Jerusalem’s ancient garbage dump—a place called Gehenna—was illustrative of the ceaseless agonies of hell. This dump was on the south side of Jerusalem. In Old Testament times, children had been sacrificed to idols there (2 Kings 23:10); in Jesus’ day, it was a place burning with constant fires to consume the waste that was thrown there. The material burned there included everything from household trash to animal carcasses to convicted criminals (Jeremiah 7:31–33). Needless to say, the Jews considered Gehenna a cursed place of impurity and uncleanness.
The word translated “hell” in Mark 9:43 is the Greek word Gehenna, which comes from the Hebrew name for a place called the “Valley of Hinnom.” Jesus uses this place to paint a vivid image of what hell is like. The Jewish people often associated the Valley of Hinnom with spiritual death.
In Mark 9:48, when Jesus says, “Where their worm does not die and the fire is not quenched” (ESV), He is quoting from Isaiah 66:24: “They will go out and look on the dead bodies of those who rebelled against me; the worms that eat them will not die, the fire that burns them will not be quenched, and they will be loathsome to all mankind.” In both texts the word translated as “worm” literally means “grub” or “maggot.” A maggot would have an obvious association with a dump like Gehenna where dead bodies are thrown; however, the maggot Christ speaks of “will not die.”
Taken at face value, this text is one of the most horrific descriptions of what hell is like. The thought of eternal torment, likened to maggots eating away at a rotting corpse, is undoubtedly ghastly. Hell is so awful that Christ said, figuratively speaking, it’s better to cut off the hand that causes you to sin than to end up in hell (Matthew 5:30).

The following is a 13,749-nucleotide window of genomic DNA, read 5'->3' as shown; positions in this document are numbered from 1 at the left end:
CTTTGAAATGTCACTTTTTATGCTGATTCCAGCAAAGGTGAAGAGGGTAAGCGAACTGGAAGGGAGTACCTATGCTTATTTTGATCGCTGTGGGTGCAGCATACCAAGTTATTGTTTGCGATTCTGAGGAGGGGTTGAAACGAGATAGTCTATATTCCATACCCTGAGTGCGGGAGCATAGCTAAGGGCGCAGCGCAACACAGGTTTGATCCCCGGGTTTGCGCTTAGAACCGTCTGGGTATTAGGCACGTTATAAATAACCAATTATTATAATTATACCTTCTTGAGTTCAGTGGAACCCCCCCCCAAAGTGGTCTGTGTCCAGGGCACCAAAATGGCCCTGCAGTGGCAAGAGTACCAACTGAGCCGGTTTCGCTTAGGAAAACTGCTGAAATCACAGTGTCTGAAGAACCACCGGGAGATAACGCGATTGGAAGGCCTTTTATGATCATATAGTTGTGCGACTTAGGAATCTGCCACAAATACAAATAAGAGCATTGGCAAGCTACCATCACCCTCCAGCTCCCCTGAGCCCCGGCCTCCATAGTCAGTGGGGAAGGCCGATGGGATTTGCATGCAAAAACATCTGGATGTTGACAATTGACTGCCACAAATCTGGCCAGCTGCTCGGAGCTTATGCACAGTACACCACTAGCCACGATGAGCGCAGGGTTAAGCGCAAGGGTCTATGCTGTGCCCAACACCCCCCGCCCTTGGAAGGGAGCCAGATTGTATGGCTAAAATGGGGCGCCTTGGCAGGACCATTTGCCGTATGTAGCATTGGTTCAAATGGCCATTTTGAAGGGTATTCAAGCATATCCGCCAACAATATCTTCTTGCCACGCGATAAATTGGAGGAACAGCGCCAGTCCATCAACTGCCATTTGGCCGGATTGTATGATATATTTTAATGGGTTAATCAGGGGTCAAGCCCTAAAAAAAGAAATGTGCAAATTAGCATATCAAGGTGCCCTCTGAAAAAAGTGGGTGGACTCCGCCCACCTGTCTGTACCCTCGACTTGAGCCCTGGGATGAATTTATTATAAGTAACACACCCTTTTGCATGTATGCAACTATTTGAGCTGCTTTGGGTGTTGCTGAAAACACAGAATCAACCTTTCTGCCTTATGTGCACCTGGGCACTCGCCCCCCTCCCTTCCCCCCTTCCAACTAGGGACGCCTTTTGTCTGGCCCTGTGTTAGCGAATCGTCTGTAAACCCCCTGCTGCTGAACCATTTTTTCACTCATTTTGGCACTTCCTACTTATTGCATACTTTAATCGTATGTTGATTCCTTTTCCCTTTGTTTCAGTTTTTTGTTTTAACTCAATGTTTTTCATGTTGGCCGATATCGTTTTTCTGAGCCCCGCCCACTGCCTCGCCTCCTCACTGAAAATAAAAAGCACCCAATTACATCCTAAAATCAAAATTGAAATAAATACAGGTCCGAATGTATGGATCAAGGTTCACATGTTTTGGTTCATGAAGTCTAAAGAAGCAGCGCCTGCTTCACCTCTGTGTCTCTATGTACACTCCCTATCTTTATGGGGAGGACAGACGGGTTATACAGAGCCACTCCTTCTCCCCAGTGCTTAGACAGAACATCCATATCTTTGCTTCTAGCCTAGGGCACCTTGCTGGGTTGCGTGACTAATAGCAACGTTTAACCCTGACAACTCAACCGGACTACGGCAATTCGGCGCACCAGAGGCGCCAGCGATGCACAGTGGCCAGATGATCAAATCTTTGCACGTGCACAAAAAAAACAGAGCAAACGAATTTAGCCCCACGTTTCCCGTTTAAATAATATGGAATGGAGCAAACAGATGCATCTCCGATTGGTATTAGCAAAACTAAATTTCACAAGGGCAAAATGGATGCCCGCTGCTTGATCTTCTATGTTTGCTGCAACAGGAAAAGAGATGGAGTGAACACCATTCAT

Mark 9:48 does not mean that there are literal worms in hell or that there are worms that live forever; rather, Jesus is teaching the fact of unending suffering in hell—the “worm” never stops causing torment. Notice that the worm is personal. Both Isaiah 66:24 and Mark 9:48 use the word their to identify the worm’s owner. The sources of torment are attached each to its own host.
Some Bible scholars believe the “worm” refers to a man’s conscience. Those in hell, being completely cut off from God, exist with a nagging, guilty conscience that, like a persistent worm, gnaws away at its victim with a remorse that can never be mitigated. No matter what the word worm refers to, the most important thing to be gained from these words of Christ is that we should do everything in our power to escape the horrors of hell, and there is only one thing to that end—receiving Jesus as the Lord of our lives (John 3:16).